“There is a new value system at play” – Mary Portas on the high street’s future

Mary Portas. (Image: PA Wires)
// Mary Portas says the high street needs to change, not just be saved
// Speaking to The Observer, she says the strategy of “stacking stuff high and selling it fast” was now “completely and utterly over”

Mary Portas has said the high street brands that have dominated for years have “failed to offer anything beyond mediocrity” and implored retailers and the government to think about changing the high street, rather than just save it.

In an interview with The Observer, the retail guru – who was appointed by former Prime Minister David Cameron to lead a review into the future of British high streets in 2011 – said the days when the strategy of “stacking stuff high and selling it fast” was commonplace was now “completely and utterly over”.

She said the retailers that did this for years “failed to offer anything beyond mediocrity” and questioned whether consumers genuinely miss BHS or even care about Dorothy Perkins.


Her comments followed a week of high street woes when 26,500 jobs were put at risk at retailers including Debenhams, Bonmarche and Sir Philip Green’s Arcadia Group – all of which have been severely impacted by the pandemic.

BHS was once part of the Arcadia Group retail empire, and Dorothy Perkins remains one of its brands.

“We’re looking at a whole new generation who aren’t going to prop up the likes of Philip Green any more,” Portas told The Observer.

“They’re not supporting businesses who don’t prioritise people or the planet. We’re moving away from that: there is a new value system at play.”

Despite the grim news of recent weeks, Portas went on to forecast growth for high streets.

She said the future of the sector relied on fewer shops just selling goods and more on retailers that had a strong in-store customer experience focus, as well as spaces that act as community hubs.

Portas also said the Conservatives have failed to comprehend how retail has changed, and they “need to wake up” to the reality of online retail giants needing to pay equivalent rates of tax online.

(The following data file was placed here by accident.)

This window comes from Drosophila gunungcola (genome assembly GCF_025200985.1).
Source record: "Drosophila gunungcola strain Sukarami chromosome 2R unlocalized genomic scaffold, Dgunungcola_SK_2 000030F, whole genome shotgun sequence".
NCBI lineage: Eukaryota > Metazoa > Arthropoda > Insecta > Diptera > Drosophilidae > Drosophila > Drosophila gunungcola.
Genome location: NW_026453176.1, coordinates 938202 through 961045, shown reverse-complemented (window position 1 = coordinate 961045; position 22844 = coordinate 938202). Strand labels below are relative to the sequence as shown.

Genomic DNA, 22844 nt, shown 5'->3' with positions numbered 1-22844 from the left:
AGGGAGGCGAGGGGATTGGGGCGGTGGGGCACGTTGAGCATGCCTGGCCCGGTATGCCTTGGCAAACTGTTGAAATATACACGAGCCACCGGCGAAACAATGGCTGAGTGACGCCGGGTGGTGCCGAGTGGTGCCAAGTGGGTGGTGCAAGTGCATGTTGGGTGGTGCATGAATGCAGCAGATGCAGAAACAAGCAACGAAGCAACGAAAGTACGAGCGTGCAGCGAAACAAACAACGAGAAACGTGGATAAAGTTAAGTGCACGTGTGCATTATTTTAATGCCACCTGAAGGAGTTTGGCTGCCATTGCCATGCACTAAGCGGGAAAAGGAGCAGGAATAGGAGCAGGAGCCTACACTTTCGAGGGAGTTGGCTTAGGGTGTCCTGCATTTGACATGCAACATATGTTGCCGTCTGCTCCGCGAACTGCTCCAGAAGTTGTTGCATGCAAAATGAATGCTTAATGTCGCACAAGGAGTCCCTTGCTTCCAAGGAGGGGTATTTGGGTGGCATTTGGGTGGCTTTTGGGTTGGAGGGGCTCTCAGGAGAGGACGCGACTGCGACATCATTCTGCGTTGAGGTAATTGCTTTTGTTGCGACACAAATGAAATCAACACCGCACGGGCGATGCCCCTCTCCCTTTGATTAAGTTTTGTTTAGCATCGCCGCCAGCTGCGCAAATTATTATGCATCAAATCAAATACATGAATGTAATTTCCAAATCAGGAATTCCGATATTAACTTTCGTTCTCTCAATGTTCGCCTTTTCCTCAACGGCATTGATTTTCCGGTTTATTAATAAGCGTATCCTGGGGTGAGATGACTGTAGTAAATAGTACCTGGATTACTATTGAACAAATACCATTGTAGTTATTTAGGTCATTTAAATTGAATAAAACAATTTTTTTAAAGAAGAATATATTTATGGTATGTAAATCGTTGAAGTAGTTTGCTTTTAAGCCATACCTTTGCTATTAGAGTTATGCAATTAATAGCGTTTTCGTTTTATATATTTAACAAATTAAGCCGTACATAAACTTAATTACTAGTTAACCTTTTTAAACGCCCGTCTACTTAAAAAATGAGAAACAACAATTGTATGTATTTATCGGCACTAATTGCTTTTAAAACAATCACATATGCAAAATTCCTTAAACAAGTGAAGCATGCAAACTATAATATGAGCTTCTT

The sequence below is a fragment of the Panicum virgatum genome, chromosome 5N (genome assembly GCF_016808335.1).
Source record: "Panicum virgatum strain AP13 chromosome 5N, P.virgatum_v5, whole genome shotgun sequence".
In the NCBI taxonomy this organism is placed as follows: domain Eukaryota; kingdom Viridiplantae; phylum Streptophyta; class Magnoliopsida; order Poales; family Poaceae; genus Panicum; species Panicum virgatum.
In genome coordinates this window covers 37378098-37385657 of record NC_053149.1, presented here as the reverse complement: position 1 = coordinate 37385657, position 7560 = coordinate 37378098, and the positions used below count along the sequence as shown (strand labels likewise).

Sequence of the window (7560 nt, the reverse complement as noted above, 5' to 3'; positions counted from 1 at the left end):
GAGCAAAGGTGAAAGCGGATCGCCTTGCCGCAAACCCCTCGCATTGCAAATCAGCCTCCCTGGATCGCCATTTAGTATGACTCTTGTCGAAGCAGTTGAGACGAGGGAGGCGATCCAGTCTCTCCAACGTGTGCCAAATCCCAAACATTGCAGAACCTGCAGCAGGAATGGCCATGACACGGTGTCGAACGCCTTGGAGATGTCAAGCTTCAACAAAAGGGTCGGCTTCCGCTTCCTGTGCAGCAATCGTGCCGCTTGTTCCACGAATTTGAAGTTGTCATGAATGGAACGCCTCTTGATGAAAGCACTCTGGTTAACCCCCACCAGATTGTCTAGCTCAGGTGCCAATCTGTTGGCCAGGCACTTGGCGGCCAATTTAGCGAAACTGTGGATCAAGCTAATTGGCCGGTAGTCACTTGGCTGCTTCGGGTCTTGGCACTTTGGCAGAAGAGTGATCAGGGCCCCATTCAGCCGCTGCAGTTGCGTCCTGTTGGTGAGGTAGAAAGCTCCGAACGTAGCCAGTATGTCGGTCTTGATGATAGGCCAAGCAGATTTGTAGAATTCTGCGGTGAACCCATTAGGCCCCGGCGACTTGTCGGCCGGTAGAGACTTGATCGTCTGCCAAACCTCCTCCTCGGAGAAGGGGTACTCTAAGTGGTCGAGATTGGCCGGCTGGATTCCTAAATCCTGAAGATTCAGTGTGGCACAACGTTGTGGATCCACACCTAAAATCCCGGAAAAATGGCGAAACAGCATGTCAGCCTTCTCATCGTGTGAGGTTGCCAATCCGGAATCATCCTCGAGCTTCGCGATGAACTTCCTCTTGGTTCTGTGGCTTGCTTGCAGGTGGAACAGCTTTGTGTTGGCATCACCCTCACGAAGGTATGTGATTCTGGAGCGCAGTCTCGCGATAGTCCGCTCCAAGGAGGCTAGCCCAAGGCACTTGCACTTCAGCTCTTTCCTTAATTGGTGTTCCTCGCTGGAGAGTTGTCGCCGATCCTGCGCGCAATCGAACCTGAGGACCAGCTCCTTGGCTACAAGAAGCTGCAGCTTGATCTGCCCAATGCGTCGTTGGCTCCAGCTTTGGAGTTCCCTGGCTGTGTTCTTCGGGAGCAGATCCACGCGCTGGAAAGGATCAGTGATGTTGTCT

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  1. I agree we need more activies,bulldoze a lot of shops that aren’t disabled friendly. Too many upstairs shops that need escalators and stairs dangerous especially in fires and crowds. Expand ground floor so knock several shops into one to make larger and combine brands into one store saving rents and time. Competes then more with internet.Out of town proved years ago opening hours later than High St shocked hat carphone warehouse didn’t go earlier out of town. It made sense merging the phone retailers. The main mobile networks stores are traditional retail hours yet more are bought online not needing a store only often to collect or for repairs. Banking often is similar too. Shops have just become click and collect pick up points and not much else. Stores don’t always stock items or have too many they should’ve put online. We need more town centre homes for young people who go out and families move to the country. Older people struggle in the country. They need to live just outside of towns. Towns need less retail and more to do and the cities get the highest footfall and tourists won’t always order online.

  2. Why people even listen to Portas any more is beyond me. Most of this is just her parroting other analysts with the same nebulous blue-sky thinking ideas. Community hubs being the most popular buzz-phrase these days, although no one has ever really explained to me what it means.

    Mary proved many years ago that she knows nothing about how to revitalise the high street beyond some carefully set up scenarios in her various TV shows (and even many of those collapsed soon afterwards). Just speak to the people of Margate about her real approach to independent retailers.

    Can we please stop giving oxygen to her self-promotion and listen to people at the sharp end who actually know what they’re talking about.

    • She did help Margate,I know I used to live there and her ideas can work. The High St died when the internet and out of town came along and Mary turned around failing businesses before. Tom Kerridge also is good with pubs. This is what needs to change, more things to do more experiences like games and homes for young people and business people and towns could have loads of affordable housing to rent instead of empty and lifeless stores and the internet has revolutionised the way we live.

    • Ian, I couldn’t agree with you more. Never has such an unqualified opinion has such a large audience. I have seen the aftermath of her (so-called Midas touch) and she leaves High Street and businesses in ruins. Today’s trendy consortium of soundbites and buzzwords exists merely to hide cluelessness and the absence of a clear structured approach forward.

  3. There is something a little exhausting about hearing someone saying what many of us have been hearing for almost a decade now. This is nothing more than stating the obvious, that was obvious before Brexit uncertainty, before the boom of online retail and certainly before Covid19. The Portas review was disingenuous, subjective, idealistic and a snapshot in time. This is the opinion of an appointed celebrity. Such uninformed reactionary opinions are dangerous, misleading irresponsible and slightly infantile. Unfortunately, SMEs and small independent traders will assume this rant to be as good as gospel. Fortunately, big business, franchises and multinational chains analyse data, consult professionals and adapt accordingly.


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